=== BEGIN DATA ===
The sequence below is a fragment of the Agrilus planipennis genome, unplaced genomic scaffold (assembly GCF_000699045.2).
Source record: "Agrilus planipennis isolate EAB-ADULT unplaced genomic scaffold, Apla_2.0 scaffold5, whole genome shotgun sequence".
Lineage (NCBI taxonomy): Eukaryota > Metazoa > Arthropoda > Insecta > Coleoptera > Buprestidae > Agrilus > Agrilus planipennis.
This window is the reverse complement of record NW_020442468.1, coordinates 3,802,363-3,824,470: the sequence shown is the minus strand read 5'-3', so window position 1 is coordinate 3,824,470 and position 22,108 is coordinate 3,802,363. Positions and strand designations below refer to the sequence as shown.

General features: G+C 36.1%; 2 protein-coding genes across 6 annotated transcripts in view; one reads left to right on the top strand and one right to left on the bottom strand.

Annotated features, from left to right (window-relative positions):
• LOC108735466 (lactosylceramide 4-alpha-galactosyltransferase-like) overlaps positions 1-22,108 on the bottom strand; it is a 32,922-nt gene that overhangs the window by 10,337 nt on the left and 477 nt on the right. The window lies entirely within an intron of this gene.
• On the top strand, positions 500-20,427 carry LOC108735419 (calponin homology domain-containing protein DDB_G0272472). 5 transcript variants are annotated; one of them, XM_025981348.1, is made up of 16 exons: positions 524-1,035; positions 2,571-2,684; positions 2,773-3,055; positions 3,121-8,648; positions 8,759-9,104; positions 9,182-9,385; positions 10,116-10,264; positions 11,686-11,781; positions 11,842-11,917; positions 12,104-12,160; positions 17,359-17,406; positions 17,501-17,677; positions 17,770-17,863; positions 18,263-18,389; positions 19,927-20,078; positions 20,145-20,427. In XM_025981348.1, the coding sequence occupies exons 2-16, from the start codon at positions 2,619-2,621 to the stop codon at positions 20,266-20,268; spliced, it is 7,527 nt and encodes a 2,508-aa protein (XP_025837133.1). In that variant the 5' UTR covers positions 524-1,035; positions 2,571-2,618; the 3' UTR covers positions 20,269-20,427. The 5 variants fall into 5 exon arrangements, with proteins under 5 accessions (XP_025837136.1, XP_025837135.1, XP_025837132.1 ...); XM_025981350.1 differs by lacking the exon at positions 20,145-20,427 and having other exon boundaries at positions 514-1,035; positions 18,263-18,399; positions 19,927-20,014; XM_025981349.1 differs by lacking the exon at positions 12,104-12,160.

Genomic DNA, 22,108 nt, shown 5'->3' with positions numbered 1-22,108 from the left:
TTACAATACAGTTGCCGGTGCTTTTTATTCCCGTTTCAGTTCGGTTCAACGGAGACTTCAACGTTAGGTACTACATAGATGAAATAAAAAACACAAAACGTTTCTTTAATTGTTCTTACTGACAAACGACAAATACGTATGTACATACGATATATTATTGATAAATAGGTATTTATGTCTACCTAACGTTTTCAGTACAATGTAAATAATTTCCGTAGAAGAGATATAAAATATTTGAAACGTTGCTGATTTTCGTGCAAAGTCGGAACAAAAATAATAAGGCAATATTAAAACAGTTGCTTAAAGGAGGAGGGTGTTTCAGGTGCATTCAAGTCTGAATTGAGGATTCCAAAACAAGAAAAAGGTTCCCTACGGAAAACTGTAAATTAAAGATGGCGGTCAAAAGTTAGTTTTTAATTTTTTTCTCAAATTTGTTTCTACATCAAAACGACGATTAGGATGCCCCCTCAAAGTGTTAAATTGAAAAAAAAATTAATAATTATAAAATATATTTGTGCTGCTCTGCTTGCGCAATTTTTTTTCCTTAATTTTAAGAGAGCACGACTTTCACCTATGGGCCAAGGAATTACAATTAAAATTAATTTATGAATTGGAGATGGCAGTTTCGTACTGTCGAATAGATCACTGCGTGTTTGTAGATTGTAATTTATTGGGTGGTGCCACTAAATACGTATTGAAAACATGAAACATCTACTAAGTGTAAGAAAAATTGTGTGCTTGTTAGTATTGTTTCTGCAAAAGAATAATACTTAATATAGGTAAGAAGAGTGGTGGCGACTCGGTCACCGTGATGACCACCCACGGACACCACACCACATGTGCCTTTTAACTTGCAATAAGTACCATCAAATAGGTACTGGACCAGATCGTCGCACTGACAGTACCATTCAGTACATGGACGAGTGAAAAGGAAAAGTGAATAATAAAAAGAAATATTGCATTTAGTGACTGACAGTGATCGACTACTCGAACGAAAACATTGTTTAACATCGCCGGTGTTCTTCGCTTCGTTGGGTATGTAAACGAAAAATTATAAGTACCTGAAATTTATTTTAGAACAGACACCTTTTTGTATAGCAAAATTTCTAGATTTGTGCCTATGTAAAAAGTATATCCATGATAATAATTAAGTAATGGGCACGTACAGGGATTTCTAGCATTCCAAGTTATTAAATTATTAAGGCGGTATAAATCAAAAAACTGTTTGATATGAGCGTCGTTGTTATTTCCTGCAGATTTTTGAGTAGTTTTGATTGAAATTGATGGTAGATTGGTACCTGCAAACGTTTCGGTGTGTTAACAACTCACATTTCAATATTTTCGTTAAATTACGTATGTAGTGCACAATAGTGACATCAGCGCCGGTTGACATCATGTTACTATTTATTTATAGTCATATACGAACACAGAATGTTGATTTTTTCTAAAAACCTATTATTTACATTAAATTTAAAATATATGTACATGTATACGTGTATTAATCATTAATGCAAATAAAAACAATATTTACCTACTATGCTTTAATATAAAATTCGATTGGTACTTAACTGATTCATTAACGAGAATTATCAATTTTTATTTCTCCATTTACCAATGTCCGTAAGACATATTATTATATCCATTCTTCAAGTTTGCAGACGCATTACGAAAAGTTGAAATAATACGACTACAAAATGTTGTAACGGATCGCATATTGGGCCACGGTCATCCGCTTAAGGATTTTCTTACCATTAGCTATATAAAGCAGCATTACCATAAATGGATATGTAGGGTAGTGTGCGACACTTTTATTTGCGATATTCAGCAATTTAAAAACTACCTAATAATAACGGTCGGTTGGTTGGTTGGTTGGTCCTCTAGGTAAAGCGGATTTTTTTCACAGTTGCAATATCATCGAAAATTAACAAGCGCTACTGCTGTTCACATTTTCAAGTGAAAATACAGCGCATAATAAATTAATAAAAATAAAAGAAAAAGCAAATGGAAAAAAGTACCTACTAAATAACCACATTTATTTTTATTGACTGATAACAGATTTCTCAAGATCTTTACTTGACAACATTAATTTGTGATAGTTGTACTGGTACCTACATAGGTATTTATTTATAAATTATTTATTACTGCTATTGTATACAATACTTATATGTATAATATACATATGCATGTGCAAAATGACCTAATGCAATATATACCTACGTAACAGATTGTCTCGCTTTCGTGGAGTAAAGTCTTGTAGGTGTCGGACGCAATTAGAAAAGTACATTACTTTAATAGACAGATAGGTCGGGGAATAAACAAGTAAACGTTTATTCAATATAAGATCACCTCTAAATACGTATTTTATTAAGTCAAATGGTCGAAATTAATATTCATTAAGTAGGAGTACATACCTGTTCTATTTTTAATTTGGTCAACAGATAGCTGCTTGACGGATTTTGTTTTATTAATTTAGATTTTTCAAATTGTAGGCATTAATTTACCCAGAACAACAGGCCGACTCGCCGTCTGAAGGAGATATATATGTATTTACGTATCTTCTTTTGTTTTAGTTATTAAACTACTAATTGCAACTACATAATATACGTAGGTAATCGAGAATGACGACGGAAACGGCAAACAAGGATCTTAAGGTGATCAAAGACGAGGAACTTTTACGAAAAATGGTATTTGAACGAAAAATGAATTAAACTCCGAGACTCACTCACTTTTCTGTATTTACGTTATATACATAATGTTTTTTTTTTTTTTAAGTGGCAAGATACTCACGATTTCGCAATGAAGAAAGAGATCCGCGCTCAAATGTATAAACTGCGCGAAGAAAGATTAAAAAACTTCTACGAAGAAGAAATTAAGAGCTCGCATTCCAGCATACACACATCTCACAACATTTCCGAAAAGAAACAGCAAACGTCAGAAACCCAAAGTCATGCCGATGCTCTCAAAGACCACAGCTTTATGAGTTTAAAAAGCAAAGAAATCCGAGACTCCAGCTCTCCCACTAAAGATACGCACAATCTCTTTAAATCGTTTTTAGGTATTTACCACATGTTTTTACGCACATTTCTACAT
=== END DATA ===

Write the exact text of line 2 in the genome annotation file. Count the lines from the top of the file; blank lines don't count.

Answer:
Source record: "Agrilus planipennis isolate EAB-ADULT unplaced genomic scaffold, Apla_2.0 scaffold5, whole genome shotgun sequence".